Over the last few months, local authorities across the country have been welcoming Afghan refugees under the Operation Warm Welcome scheme. A key part of successfully welcoming refugees and enabling them to integrate into communities is the provision of education. Whilst schools often provide a place for refugee children to make friends and learn more about their new home, adults can find it difficult to access education that helps them integrate into communities. At Campaign for Learning, we’re interested in setting out what more can be done to support the whole family, adults included.
Schools: Supporting both the child and the adult
In a recent blog, The Bell Foundation highlighted four key considerations for schools welcoming refugee children from Afghanistan. Their advice includes supporting and engaging not just with children, but with their families too. This sound advice can be applied to Afghan refugees and other refugee and bilingual families.
Tips from The Bell Foundation on working with families:
- Support parents to understand the school system with resources in their home language
- Use clear simple English for communications where it is not possible to translate
- Build trust and use a partnership approach
- Ensure names are pronounced correctly
- Help families to deal with social isolation
Family learning: A long-term approach to helping refugee families
Adults and families can be supported further when schools and community learning providers develop a family learning approach. Family learning involves setting learning outcomes for both children and adult family members. It enables families to develop a culture of learning in the home which has wider positive impacts on both adults and children. This helps create a space in which families can build trust, develop language skills and feel more confident integrating into their new communities.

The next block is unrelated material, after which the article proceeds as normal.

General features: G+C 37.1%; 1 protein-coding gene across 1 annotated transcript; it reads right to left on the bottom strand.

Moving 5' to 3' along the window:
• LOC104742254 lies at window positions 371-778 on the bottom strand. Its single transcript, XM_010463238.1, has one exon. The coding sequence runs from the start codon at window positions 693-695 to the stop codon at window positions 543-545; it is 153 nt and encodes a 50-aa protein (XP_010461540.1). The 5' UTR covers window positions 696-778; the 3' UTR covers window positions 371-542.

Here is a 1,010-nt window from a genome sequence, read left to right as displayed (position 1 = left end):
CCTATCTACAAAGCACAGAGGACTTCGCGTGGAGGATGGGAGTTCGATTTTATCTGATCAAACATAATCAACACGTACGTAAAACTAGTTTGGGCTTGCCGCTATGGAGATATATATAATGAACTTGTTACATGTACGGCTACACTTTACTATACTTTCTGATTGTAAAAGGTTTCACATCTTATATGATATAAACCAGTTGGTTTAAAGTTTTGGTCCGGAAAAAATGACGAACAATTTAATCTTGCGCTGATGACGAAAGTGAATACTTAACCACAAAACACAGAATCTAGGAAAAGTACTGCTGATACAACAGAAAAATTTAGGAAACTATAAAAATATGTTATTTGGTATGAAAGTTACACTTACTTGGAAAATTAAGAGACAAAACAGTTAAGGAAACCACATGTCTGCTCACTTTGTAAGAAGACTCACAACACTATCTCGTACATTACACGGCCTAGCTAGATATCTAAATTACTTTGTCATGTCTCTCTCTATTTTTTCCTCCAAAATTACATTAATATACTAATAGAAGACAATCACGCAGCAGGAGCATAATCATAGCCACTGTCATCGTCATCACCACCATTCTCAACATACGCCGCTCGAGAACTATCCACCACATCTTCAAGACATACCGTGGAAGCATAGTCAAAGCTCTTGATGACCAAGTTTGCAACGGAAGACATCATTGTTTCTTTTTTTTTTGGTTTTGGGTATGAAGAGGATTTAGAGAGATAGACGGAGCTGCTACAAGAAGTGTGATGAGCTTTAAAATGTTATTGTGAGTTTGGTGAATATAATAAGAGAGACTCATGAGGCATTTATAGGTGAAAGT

Foufou Savitsky, Family Learning and Literacy Education Specialist at Learning Unlimited, is an expert in working with bilingual, migrant and refugee families. Foufou understands from first-hand experience how family learning makes a difference to migrant and refugee family lives. She says
"Developing a family learning approach can be hugely beneficial when integrating refugee (and bilingual) families into their local communities. When starting this process, it is vital to put yourself into their shoes with two key questions:
1. What would I want or need in this situation?
2. What would my priorities be?
Starting with a flexible and person-centred approach will help you to listen to their individual needs and understand how you might need to adapt to the language and emphasis of your learning offer. "
Finally, FouFou explains that it’s important to continue your outreach over a long period of time,
“Refugee adults are constantly meeting different professionals in roles they’ve now heard of, it will take time to develop relationships and explain how family learning could be helpful to them.”
Gurpreet Keila is Deputy Director (Projects) at the Campaign for Learning